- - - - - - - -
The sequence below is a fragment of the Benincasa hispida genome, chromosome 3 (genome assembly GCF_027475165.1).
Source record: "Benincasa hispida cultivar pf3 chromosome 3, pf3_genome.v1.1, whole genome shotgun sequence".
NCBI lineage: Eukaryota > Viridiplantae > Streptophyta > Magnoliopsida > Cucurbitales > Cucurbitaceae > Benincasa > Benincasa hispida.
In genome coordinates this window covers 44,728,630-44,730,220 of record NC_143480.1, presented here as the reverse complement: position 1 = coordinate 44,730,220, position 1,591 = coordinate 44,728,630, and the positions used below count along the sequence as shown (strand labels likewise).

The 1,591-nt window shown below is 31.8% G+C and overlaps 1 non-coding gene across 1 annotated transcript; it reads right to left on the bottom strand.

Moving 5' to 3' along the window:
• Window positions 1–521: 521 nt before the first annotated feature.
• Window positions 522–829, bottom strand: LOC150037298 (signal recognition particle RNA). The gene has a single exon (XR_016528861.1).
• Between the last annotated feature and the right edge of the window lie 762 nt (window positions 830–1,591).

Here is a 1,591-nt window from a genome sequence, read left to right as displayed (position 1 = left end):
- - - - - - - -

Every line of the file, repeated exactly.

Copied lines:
The sequence below is a fragment of the Benincasa hispida genome, chromosome 3 (genome assembly GCF_027475165.1).
Source record: "Benincasa hispida cultivar pf3 chromosome 3, pf3_genome.v1.1, whole genome shotgun sequence".
NCBI lineage: Eukaryota > Viridiplantae > Streptophyta > Magnoliopsida > Cucurbitales > Cucurbitaceae > Benincasa > Benincasa hispida.
In genome coordinates this window covers 44,728,630-44,730,220 of record NC_143480.1, presented here as the reverse complement: position 1 = coordinate 44,730,220, position 1,591 = coordinate 44,728,630, and the positions used below count along the sequence as shown (strand labels likewise).

The 1,591-nt window shown below is 31.8% G+C and overlaps 1 non-coding gene across 1 annotated transcript; it reads right to left on the bottom strand.

Moving 5' to 3' along the window:
• Window positions 1–521: 521 nt before the first annotated feature.
• Window positions 522–829, bottom strand: LOC150037298 (signal recognition particle RNA). The gene has a single exon (XR_016528861.1).
• Between the last annotated feature and the right edge of the window lie 762 nt (window positions 830–1,591).

Here is a 1,591-nt window from a genome sequence, read left to right as displayed (position 1 = left end):